Childhood trauma changes your brain, but it doesn’t have to be permanent

Summary: Female rats that experienced early life adversity developed abnormal connections between the amygdala and prefrontal cortex in response to neglect.

Source: Northeastern University

In the early 1990s, more than 100,000 children in Romania were living in overcrowded, under-funded orphanages. They suffered from severe neglect, having little interaction with caretakers.

This lack of nurturing altered the structure and function of their brains. These children developed a host of behavioral and emotional problems that many of them are still coping with today.

Now, neuroscientists at Northeastern are using rats to understand some of the physical changes in the brain caused by such severe neglect.

In a recent paper, the researchers found that female rats, in particular, developed abnormal connections between two areas of the brain in response to neglect. These are the same areas that show abnormal activity in brain scans of children raised in orphanages, as well as those who have suffered from child abuse or other forms of severe maltreatment. Children with this abnormal activity are more likely to develop anxiety later on in childhood or adolescence.

two faces are shown
The researchers injected a dye into the each rat’s brain so they could trace the neurons connecting the amygdala to the prefrontal cortex. Image is in the public domain.

Continue reading at Northeastern University.

About this neuroscience research article

Northeastern University
Media Contacts:
Laura Castañón – Northeastern University
Image Source:
The image is in the public domain.

Original Research: Open access
“Altered corticolimbic connectivity reveals sex-specific adolescent outcomes in a rat model of early life adversity”. Jennifer A Honeycutt, Camila Demaestri, Shayna Peterzell, Marisa M Silveri, Xuezhu Cai, Praveen Kulkarni, Miles G Cunningham, Craig F Ferris, Heather C Brenhouse.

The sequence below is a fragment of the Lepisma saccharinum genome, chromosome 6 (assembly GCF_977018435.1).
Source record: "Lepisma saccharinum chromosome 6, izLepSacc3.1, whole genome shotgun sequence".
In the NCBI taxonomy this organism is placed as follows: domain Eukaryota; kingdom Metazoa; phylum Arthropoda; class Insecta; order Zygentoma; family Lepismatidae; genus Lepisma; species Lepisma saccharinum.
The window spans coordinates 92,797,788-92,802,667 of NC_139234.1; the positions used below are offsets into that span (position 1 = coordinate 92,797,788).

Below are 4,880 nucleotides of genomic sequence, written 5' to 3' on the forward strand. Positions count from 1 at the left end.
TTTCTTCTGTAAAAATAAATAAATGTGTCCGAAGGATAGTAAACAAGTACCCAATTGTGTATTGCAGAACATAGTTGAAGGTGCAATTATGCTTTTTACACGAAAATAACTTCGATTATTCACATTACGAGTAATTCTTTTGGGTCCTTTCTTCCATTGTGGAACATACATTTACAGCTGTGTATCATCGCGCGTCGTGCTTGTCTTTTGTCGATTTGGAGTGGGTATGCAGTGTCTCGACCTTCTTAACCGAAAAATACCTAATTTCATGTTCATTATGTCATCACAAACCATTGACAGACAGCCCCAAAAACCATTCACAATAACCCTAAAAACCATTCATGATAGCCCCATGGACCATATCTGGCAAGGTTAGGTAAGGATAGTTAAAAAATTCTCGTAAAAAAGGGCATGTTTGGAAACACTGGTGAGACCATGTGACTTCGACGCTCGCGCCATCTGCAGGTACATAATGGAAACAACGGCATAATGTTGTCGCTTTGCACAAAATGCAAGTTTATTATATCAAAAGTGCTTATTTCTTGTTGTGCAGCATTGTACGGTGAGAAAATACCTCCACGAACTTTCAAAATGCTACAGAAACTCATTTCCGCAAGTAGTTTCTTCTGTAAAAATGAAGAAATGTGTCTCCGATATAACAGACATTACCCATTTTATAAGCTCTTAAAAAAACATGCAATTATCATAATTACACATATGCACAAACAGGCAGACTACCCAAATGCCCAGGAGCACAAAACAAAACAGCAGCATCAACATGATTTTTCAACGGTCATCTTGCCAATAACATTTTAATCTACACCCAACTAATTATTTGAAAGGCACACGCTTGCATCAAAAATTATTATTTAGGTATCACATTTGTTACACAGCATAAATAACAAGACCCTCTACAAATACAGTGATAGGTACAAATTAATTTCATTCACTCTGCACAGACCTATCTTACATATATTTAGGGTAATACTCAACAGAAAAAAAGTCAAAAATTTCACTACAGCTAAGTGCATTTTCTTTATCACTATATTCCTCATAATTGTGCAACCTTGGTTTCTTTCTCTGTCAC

eLife doi:10.7554/eLife.52651.


Altered corticolimbic connectivity reveals sex-specific adolescent outcomes in a rat model of early life adversity

Exposure to early-life adversity (ELA) increases the risk for psychopathologies associated with amygdala-prefrontal cortex (PFC) circuits. While sex differences in vulnerability have been identified with a clear need for individualized intervention strategies, the neurobiological substrates of ELA-attributable differences remain unknown due to a paucity of translational investigations taking both development and sex into account. Male and female rats exposed to maternal separation ELA were analyzed with anterograde tracing from basolateral amygdala (BLA) to PFC to identify sex-specific innervation trajectories through juvenility (PD28) and adolescence (PD38;PD48). Resting-state functional connectivity (rsFC) was assessed longitudinally (PD28;PD48) in a separate cohort. All measures were related to anxiety-like behavior. ELA-exposed rats showed precocial maturation of BLA-PFC innervation, with females affected earlier than males. ELA also disrupted maturation of female rsFC, with enduring relationships between rsFC and anxiety-like behavior. This study is the first providing both anatomical and functional evidence for sex- and experience-dependent corticolimbic development.

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